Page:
Document Detail

Effects of different digestible carbohydrates on bile acid metabolism and SCFA production by human gut micro-flora grown in an in vitro semi-continuous culture.
MedLine Citation:
PMID:  16701496     Owner:  NLM     Status:  PubMed-not-MEDLINE    
The main source of carbon in the human large intestine comes from carbohydrates like starches and oligosaccharides which remain unchanged by gastric digestion. These polysaccharides are metabolised in the colon by saccharolytic bacteria whose composition is dependent upon the substrate availability. Among the metabolites produced, the short-chain fatty acids (SCFA) are important for colon function and to prevent diseases. In particular, butyrate affects several cellular functions (proliferation, membrane synthesis, sodium absorption), and it has been shown to be protective against colorectal cancer. In addition, faecal bacteria are responsible for the conversion of primary bile acids (BA) to secondary BA, which are considered tumor promoters. In this study we investigated the in vitro effect of different substrates (CrystaLean starch, xylo-oligosaccharides, corn starch) supplied to human faecal micro-flora, on the SCFA production, on the bowel micro-flora composition and on the primary BA conversion rate. In addition, with corn starch as substrate, we considered the effect of enriching normal human faecal micro-flora with lactobacilli and bifidobacteria, on the above reported parameters.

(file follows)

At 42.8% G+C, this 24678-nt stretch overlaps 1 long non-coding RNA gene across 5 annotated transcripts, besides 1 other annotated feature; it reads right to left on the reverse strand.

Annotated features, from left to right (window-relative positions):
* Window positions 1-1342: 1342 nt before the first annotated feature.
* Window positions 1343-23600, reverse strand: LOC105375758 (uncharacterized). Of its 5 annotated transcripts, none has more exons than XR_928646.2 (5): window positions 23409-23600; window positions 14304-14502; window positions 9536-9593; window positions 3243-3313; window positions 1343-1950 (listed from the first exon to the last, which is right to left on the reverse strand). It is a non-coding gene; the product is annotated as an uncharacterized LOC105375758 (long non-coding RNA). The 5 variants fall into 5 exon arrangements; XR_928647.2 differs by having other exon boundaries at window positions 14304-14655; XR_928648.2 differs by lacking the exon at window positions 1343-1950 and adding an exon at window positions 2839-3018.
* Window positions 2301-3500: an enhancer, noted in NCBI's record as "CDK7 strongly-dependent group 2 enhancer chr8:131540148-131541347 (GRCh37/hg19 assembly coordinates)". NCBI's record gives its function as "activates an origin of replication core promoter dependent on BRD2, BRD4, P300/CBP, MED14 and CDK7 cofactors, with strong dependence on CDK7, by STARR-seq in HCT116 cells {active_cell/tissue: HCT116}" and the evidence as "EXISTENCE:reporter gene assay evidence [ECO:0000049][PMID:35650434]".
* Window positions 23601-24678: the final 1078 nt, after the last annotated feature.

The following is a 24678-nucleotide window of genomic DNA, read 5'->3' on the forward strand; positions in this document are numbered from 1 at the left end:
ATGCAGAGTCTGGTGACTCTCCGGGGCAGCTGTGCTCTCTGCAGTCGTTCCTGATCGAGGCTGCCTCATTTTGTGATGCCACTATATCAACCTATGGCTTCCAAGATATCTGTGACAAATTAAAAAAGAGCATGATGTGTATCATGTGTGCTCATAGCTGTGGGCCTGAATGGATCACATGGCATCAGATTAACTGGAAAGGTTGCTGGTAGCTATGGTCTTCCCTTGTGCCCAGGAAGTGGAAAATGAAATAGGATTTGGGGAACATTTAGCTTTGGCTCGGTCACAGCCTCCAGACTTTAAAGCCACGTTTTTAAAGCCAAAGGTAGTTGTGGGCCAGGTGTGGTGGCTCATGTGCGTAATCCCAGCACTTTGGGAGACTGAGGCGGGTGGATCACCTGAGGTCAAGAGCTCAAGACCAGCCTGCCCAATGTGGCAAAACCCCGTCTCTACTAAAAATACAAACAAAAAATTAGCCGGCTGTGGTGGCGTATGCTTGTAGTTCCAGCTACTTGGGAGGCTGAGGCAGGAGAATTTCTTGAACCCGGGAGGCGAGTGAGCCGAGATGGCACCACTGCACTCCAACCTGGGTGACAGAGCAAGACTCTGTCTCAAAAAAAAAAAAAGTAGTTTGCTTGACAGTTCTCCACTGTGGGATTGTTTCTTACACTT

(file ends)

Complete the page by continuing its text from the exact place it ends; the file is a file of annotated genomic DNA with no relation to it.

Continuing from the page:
Andrea Zampa; Stefania Silvi; Roberto Fabiani; Guido Morozzi; Carla Orpianesi; Alberto Cresci
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Publication Detail:
Type:  Journal Article    
Journal Detail:
Title:  Anaerobe     Volume:  10     ISSN:  1075-9964     ISO Abbreviation:  Anaerobe     Publication Date:  2004 Feb 
Date Detail:
Created Date:  2006-05-16     Completed Date:  2007-06-25     Revised Date:  -    
Medline Journal Info:
Nlm Unique ID:  9505216     Medline TA:  Anaerobe     Country:  England    
Other Details:
Languages:  eng     Pagination:  19-26     Citation Subset:  -    
Dipartimento di Scienze Morfologiche e Biochimiche Comparate, University of Camerino, Viale E. Betti 3, Camerino (MC) 62032, Italy.
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